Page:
Monday night in our house means, "Real Housewives of Beverly Hills" night. Now before some of you say, "Son, step away from the MacBook Air and let me see your man card," allow me to explain that the Housewives is something I watch by choice. This was not the plan, I assure you. However, it would be a lie to say that I have not become a fan of the show, I have. Well, perhaps fan is not the best word. I started watching it with my wife Dawn. But for her, I would never have paid it any attention. However, it is something that I do watch, willingly. At times, I look forward to it. We all deserve (and I might add, need) some guilty pleasures. As much as I respect, admire and like Tim Feriss, I reject his "low information diet," philosophy. I follow the news a lot, probably more than I should. So the whole "Housewives" genre is both amusing and entertaining. It's the "Pop Tarts" of television for me. Lots of flavor, no real value.
The show does have an intoxicating draw. If you've not heard of the show, think of it as The Real World fast-forwarded two decades with the disposable income. Put another way, it is, glamorous people doing glamorous things.
Or so it seems. If you follow this genre, you are aware that more than one of the "Housewives" have fallen on hard times. Then again, one might say they walked right into the brick wall of reality while they were too busy smiling for the cameras and not watching where they (and their bank account) was going.
One of the early Housewives, Bethany Frankel, lit into the mother ship of the "Housewives," Bravo TV, by accusing them of purposefully hiring ladies who talk a good game and walk in very nice shoes, yet are broke. She states the shows stars are, "...all show and no go" and are more intent of flaunting faux wealth than actually amassing that money!"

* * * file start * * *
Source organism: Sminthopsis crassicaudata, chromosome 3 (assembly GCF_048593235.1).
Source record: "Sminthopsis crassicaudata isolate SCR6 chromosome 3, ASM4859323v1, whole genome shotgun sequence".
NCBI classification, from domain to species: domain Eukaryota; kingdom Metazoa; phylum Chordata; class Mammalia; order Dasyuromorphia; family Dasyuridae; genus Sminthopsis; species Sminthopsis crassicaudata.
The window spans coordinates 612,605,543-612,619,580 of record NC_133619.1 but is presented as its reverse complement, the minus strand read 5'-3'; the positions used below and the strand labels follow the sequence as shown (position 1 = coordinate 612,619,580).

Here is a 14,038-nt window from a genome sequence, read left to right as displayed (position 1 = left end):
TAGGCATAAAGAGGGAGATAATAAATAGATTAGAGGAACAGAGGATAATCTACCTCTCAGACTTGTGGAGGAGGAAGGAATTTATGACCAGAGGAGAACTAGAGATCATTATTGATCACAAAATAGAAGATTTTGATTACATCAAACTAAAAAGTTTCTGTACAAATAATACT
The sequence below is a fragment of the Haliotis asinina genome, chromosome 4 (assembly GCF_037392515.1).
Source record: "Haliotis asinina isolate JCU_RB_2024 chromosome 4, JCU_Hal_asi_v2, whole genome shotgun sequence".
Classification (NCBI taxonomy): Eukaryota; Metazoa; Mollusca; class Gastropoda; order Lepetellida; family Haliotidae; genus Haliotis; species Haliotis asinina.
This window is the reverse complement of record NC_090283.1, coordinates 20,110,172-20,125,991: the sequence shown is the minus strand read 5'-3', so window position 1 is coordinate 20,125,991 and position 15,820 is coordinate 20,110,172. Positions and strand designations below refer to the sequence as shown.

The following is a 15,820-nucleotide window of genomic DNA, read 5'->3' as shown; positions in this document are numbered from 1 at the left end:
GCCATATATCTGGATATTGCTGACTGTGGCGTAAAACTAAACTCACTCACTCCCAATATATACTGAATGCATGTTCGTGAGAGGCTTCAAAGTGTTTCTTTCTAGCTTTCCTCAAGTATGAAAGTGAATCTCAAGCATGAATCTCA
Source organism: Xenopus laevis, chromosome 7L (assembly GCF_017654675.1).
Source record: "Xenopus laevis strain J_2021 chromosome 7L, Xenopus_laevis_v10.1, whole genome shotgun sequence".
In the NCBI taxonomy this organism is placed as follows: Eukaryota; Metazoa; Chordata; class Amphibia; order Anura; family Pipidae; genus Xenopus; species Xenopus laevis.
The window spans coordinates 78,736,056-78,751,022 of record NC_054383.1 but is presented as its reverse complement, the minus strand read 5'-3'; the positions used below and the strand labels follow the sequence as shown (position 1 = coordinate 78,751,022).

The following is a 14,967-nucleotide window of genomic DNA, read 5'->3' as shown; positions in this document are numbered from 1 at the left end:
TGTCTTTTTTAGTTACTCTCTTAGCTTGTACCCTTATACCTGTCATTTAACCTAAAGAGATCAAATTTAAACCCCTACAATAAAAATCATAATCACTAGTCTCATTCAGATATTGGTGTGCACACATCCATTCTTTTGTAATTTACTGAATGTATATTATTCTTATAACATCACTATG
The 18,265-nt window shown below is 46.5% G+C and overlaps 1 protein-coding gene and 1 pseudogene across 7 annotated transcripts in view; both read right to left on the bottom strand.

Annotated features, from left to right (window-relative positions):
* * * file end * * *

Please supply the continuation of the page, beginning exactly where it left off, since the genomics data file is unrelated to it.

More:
Considering what has unfolded with a number of the "Housewives," she's got a point. It seems as if when the bubble burst a few years ago, a LOT of people who appeared to be doing well were actually falling into one, without the bucket of a line of credit.
The poster kids for this "manufactured lifestyle," are Joe and Teresa Guidice. Today, they pleaded guilty in Federal court to a number of crimes. It looks as if they are both off to Federal prison for a few years. If you want to check out the indictment, here it is:
|Joe and Teresa at Federal Court, Bravo TV, Fair Use Claimed, see full citation below|
Less anyone think I am giddy about this, I am not. Joe and Teresa have four kids and their lives are going to, more than likely, become very different, very soon. My heart goes out to them. Regret can be a heavy burden and even though we all carry it for our own errors and omissions, in our hearts, the weight often shifts to those we love. Who knows, maybe Joe and Teresa will come out of prison stronger, better people and help others inside. It is the best to hope for. Still, there will be no producers from Bravo to help edit any of it.
Damon Young, a philosopher I've never heard of, wrote an article about the scientist who won the Nobel Prize earlier this year in his article, Curiosity vs. Celebrity: Why Do Some Reject Fame? He concluded it the following:
"We are, as far as we know, the only species who can speculate on the nature of reality. We have a gift for precise, systematic thinking, which combines deft calculation with bold imagination.
This is not what we are for, but it does seem a waste to devote the only known higher intellect in the cosmos solely to brute necessity or restless distraction – or the combination of the two: celebrity."
As I watch these shows, it reminds me that while I don't live the life of the "Housewives," I don't have to pay the costs of that lifestyle. We all make bad investments. We have a house in Arizona that is my "Exhibit A." That is nothing compared to the cost that celebrity can bring and it's not the base price, it's the interest.
I'll wrap up this post with a quote from one of my favorite writers, Marcus Aurelius. These words are as relevant as when he wrote them as a Roman Emperor, "...that poor thing called fame..."
Poor indeed. When I view my life I realize just how wealthy I am, even here in Iowa, far away from the fame of Reality TV. And for that, I am grateful.
Be well my friends,